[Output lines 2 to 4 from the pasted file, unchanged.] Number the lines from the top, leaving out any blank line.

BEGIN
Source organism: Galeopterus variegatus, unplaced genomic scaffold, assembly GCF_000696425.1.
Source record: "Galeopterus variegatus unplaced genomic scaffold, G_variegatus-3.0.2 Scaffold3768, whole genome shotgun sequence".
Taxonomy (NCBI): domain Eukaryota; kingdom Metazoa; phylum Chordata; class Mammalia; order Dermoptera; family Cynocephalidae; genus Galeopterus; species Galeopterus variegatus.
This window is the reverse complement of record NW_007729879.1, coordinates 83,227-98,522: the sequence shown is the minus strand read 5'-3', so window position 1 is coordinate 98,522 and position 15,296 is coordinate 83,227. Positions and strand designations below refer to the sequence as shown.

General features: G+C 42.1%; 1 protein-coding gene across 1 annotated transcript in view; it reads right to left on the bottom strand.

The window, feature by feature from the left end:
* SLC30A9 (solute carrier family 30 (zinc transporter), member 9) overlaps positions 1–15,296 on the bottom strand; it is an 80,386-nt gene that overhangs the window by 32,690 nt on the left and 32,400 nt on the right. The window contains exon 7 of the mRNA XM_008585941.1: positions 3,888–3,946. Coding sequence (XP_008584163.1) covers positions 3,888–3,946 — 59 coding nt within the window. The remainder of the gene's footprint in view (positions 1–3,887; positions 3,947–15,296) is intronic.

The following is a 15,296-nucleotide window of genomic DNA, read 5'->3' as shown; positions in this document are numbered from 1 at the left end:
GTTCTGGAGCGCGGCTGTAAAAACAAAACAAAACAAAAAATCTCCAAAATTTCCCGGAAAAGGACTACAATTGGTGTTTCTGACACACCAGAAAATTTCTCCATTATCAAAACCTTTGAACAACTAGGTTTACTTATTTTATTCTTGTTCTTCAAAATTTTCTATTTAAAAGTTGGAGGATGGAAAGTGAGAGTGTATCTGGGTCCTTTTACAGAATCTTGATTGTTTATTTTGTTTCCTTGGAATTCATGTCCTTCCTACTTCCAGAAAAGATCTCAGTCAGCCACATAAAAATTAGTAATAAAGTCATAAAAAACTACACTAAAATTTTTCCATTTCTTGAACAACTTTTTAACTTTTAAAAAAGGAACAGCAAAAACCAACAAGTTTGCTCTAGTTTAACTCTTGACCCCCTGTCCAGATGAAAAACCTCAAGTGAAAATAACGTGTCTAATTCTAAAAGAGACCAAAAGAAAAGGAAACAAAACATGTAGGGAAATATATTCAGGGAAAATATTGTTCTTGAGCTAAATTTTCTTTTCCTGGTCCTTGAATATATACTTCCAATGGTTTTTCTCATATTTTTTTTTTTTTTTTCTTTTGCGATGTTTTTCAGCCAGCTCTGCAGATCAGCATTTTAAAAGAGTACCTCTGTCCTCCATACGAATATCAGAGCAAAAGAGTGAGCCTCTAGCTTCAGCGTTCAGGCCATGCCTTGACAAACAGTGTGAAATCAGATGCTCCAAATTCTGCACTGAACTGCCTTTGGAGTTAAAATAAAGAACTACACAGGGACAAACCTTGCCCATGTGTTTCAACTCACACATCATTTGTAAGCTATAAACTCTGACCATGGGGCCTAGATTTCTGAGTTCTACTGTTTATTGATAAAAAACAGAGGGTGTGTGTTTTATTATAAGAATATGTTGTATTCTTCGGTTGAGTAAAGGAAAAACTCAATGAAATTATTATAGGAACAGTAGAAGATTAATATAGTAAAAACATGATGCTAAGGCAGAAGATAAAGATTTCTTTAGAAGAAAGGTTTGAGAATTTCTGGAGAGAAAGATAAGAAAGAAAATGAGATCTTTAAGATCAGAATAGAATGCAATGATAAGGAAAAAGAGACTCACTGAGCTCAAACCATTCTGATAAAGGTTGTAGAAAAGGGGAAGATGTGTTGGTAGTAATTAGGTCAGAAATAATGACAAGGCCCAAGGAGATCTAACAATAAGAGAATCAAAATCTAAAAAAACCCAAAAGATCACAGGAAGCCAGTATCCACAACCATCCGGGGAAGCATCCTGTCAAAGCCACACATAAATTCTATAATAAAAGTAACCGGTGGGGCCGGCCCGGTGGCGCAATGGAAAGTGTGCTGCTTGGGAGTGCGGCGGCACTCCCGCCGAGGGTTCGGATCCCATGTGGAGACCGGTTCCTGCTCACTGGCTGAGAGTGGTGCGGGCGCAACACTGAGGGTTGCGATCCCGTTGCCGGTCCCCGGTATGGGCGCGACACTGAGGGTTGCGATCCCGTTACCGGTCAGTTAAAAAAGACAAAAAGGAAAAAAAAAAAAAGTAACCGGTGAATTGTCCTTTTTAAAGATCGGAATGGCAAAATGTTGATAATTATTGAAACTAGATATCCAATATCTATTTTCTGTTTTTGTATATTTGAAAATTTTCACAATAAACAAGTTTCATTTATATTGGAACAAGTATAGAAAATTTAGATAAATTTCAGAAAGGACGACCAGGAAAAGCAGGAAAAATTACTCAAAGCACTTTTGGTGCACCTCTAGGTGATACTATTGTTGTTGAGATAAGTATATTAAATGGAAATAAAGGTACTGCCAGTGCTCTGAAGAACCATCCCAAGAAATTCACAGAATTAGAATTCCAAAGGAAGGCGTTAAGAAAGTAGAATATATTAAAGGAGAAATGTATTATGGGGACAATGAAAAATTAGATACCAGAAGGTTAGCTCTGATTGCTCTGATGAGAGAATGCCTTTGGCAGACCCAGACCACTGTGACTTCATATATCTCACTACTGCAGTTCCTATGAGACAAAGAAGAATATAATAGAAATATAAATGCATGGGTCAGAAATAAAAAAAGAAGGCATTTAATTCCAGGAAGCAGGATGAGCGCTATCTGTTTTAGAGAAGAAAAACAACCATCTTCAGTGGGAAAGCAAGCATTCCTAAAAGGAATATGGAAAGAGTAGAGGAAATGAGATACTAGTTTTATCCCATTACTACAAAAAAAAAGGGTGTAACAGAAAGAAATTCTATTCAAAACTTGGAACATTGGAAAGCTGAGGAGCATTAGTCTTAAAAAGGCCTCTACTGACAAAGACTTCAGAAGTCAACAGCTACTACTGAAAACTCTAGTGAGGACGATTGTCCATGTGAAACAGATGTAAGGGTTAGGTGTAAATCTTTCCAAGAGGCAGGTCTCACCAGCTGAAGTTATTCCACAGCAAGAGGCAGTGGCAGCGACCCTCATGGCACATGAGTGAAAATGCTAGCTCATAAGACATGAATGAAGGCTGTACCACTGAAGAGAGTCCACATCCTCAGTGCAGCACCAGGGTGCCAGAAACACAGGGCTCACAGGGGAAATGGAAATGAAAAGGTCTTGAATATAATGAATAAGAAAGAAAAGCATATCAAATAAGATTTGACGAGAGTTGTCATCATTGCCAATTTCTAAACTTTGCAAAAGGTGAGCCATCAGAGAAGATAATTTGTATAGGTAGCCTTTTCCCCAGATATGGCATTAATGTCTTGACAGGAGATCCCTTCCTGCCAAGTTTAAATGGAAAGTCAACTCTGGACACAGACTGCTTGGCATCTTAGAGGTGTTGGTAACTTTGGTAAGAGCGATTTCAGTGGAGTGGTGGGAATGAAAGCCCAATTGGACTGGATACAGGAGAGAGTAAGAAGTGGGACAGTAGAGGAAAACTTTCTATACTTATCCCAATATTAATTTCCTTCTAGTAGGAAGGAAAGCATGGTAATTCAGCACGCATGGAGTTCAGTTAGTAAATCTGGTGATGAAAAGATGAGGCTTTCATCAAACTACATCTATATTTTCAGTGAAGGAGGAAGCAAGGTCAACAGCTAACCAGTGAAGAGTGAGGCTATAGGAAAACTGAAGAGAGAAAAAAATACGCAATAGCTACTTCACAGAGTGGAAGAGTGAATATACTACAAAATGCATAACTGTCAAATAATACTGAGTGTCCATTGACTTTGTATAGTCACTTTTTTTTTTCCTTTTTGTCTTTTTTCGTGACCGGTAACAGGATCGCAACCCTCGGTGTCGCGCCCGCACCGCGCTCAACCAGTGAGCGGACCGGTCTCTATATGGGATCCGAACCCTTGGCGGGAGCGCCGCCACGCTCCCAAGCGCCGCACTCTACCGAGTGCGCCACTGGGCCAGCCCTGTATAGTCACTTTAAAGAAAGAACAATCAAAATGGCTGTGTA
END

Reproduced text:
Source record: "Galeopterus variegatus unplaced genomic scaffold, G_variegatus-3.0.2 Scaffold3768, whole genome shotgun sequence".
Taxonomy (NCBI): domain Eukaryota; kingdom Metazoa; phylum Chordata; class Mammalia; order Dermoptera; family Cynocephalidae; genus Galeopterus; species Galeopterus variegatus.
This window is the reverse complement of record NW_007729879.1, coordinates 83,227-98,522: the sequence shown is the minus strand read 5'-3', so window position 1 is coordinate 98,522 and position 15,296 is coordinate 83,227. Positions and strand designations below refer to the sequence as shown.